The final day, and final site, showed the connection to experience and history in a big way. Lumberjack Feud sounds like the sort of contrived nonsense that gives resort tourist traps a bad name. But the Feud is the real deal: the Smokies were home to extensive logging operations before the National Park was created, and the homegrown competitors in the Feud include world and national lumberjack champions at logrolling and pole climbing. Their competitive show manages to entertain as it delivers a strong dose of local logging history.
The Feud is also home to the newest attraction in the aerial adventure world: the first cable-to-rail zip line coaster (for lack of a better term) that combines a curved track and straight zip lines, forging a new and potentially game-changing format for zip tours. Created through a partnership between CLIMB Works and Holmes Solutions of New Zealand, the Switchback allows riders to transfer smoothly at speed from curved rails to zip lines. Imagine a nine-stage zip tour, in which there is no need to stop and transfer for each separate zip. For some Campers, this was the high point of an already elevated Summer Ops experience, and the ultimate expression of connectivity at a Camp full of connections.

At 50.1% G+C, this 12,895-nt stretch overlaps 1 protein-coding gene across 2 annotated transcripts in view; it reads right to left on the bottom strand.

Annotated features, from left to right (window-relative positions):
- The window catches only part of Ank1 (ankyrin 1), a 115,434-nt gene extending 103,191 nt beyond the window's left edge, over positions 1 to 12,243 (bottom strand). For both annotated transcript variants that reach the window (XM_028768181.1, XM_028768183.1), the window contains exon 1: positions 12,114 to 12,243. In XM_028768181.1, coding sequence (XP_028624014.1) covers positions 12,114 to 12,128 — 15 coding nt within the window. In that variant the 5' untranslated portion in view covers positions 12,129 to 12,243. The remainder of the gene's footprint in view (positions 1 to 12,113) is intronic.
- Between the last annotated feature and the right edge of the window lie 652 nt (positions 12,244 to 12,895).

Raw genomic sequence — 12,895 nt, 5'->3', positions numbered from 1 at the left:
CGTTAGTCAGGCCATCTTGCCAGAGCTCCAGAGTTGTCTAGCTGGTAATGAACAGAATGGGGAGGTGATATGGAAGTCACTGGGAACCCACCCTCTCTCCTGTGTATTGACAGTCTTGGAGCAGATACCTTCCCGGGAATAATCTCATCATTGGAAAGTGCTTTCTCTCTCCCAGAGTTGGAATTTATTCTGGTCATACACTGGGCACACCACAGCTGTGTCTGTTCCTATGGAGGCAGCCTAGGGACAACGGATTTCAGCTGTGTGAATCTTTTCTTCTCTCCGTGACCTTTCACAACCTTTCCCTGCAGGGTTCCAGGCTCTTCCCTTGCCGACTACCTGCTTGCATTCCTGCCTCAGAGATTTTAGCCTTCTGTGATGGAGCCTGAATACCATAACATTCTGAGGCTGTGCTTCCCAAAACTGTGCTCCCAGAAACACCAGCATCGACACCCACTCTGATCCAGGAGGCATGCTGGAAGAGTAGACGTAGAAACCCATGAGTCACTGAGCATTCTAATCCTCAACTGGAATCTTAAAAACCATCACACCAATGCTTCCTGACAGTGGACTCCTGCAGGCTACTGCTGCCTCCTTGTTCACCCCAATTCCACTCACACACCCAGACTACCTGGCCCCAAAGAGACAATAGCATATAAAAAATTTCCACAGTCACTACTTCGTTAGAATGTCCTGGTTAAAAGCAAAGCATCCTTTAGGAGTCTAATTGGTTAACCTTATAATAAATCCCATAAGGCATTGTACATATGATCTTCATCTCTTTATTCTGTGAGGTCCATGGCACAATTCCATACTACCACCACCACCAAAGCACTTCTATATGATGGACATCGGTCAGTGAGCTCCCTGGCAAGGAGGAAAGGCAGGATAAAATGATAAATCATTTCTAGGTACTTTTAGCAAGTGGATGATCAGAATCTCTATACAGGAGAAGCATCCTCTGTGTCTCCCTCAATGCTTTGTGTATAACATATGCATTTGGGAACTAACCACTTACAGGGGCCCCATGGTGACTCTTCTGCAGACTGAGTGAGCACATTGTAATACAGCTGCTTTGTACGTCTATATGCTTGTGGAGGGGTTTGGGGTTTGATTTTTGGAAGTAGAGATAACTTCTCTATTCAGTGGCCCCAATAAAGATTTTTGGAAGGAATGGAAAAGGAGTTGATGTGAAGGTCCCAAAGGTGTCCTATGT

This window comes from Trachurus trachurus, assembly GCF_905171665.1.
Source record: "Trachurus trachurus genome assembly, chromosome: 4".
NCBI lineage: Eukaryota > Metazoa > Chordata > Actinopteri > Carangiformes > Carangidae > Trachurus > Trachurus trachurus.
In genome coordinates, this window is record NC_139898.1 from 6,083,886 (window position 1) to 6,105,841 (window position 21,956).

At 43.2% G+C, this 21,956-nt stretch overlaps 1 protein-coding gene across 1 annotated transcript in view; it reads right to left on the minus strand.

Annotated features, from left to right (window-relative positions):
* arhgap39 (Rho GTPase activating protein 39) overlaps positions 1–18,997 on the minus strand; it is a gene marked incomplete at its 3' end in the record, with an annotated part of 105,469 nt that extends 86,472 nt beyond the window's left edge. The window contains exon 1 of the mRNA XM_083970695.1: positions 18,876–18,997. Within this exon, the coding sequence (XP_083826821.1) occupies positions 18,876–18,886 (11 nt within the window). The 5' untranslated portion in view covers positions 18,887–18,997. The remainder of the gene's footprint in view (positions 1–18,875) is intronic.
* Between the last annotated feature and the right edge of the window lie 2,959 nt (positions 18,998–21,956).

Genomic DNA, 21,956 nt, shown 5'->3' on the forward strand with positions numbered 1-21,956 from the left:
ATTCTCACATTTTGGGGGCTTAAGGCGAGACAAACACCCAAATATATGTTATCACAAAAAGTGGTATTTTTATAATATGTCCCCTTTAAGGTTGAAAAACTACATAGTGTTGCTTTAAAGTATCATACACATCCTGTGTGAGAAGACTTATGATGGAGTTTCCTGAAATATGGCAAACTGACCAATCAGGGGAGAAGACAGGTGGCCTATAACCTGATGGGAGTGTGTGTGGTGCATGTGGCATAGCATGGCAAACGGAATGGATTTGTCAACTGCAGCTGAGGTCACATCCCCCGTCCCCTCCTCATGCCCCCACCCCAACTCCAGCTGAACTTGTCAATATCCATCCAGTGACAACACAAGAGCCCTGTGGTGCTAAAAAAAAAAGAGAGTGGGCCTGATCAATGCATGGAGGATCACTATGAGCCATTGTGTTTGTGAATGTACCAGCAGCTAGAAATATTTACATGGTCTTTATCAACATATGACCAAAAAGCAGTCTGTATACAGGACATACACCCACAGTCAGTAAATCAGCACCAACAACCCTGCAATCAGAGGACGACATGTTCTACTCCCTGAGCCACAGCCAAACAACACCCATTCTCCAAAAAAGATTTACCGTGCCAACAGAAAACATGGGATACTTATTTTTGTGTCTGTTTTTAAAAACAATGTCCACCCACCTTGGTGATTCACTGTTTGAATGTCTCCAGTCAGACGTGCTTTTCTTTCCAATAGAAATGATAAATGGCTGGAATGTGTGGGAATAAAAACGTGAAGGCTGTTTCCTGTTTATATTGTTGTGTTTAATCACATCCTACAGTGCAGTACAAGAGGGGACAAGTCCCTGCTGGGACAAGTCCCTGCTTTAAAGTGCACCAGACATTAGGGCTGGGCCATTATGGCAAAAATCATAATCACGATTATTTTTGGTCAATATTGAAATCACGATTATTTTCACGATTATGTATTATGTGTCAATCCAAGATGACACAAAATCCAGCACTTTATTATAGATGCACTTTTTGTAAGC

In between the site visits were several information-packed sessions. Paul Mutch of Gravity Logic, who also runs his own retail bike shops, enthusiastically lauded the advantages and future of e-bikes. Brand strategist Paula Rea of Solidarity of Unbridled Labour took campers through a branding exercise to help identify all the ways campers' resorts connect to guests, and how those connections help create a brand. Tim Bruce and Justin Guth of Safehold Special Risk, joined by Cameron Annas of Granite Insurance, highlighted the most significant risk-related issues of summer operations.
At Lumberjack Feud, CLIMB Works owner Nick Thompson—a “wonderkid” only in his late 30s—spoke about shaping the experience to your target audience. He stressed the importance of having engaged staff, because one interaction with a staff member could turn a good experience into a great one, or the other way around. “The only way to get the most out of your staff is to take good care of your staff,” he said.
To incorporate learning into the hands-on site visits, Humber held a “pop-up talk” at each location. The talks pointed out how each place leveraged connectivity in its many forms, and reminded Campers to keep their eyes peeled for the minutia that make a big difference while they experienced the latest and greatest activities.
That summed up this year's Camp: connecting all the dots that comprise the summer season. Several campers noted that there is no other location that offers the chance to try coasters from three different companies—Brandauer, ADG, and Wiegand. Gatlinburg and its many facets made all the dots, and connections between them, plain as day.